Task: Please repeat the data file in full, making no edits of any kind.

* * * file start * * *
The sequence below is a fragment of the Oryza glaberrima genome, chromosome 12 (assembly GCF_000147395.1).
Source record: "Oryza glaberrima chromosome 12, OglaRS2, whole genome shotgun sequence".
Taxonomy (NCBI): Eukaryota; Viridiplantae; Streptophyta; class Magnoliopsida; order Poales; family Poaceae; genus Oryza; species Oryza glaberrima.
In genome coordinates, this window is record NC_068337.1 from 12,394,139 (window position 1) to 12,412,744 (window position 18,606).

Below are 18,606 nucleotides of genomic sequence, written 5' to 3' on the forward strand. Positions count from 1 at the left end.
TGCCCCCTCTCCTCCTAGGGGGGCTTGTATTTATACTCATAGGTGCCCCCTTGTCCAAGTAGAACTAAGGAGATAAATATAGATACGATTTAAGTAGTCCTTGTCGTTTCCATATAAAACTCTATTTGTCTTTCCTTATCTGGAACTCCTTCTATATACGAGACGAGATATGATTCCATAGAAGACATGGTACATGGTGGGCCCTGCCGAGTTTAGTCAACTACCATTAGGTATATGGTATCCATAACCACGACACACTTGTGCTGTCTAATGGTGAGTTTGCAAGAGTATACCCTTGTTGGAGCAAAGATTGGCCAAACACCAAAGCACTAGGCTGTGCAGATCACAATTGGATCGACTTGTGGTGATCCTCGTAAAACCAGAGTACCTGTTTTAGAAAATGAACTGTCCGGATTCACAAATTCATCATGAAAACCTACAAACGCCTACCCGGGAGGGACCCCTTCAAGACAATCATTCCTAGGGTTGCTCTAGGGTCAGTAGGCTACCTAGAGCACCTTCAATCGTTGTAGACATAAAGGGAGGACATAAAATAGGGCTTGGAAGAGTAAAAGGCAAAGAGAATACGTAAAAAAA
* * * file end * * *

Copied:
The sequence below is a fragment of the Oryza glaberrima genome, chromosome 12 (assembly GCF_000147395.1).
Source record: "Oryza glaberrima chromosome 12, OglaRS2, whole genome shotgun sequence".
Taxonomy (NCBI): Eukaryota; Viridiplantae; Streptophyta; class Magnoliopsida; order Poales; family Poaceae; genus Oryza; species Oryza glaberrima.
In genome coordinates, this window is record NC_068337.1 from 12,394,139 (window position 1) to 12,412,744 (window position 18,606).

Below are 18,606 nucleotides of genomic sequence, written 5' to 3' on the forward strand. Positions count from 1 at the left end.
TGCCCCCTCTCCTCCTAGGGGGGCTTGTATTTATACTCATAGGTGCCCCCTTGTCCAAGTAGAACTAAGGAGATAAATATAGATACGATTTAAGTAGTCCTTGTCGTTTCCATATAAAACTCTATTTGTCTTTCCTTATCTGGAACTCCTTCTATATACGAGACGAGATATGATTCCATAGAAGACATGGTACATGGTGGGCCCTGCCGAGTTTAGTCAACTACCATTAGGTATATGGTATCCATAACCACGACACACTTGTGCTGTCTAATGGTGAGTTTGCAAGAGTATACCCTTGTTGGAGCAAAGATTGGCCAAACACCAAAGCACTAGGCTGTGCAGATCACAATTGGATCGACTTGTGGTGATCCTCGTAAAACCAGAGTACCTGTTTTAGAAAATGAACTGTCCGGATTCACAAATTCATCATGAAAACCTACAAACGCCTACCCGGGAGGGACCCCTTCAAGACAATCATTCCTAGGGTTGCTCTAGGGTCAGTAGGCTACCTAGAGCACCTTCAATCGTTGTAGACATAAAGGGAGGACATAAAATAGGGCTTGGAAGAGTAAAAGGCAAAGAGAATACGTAAAAAAA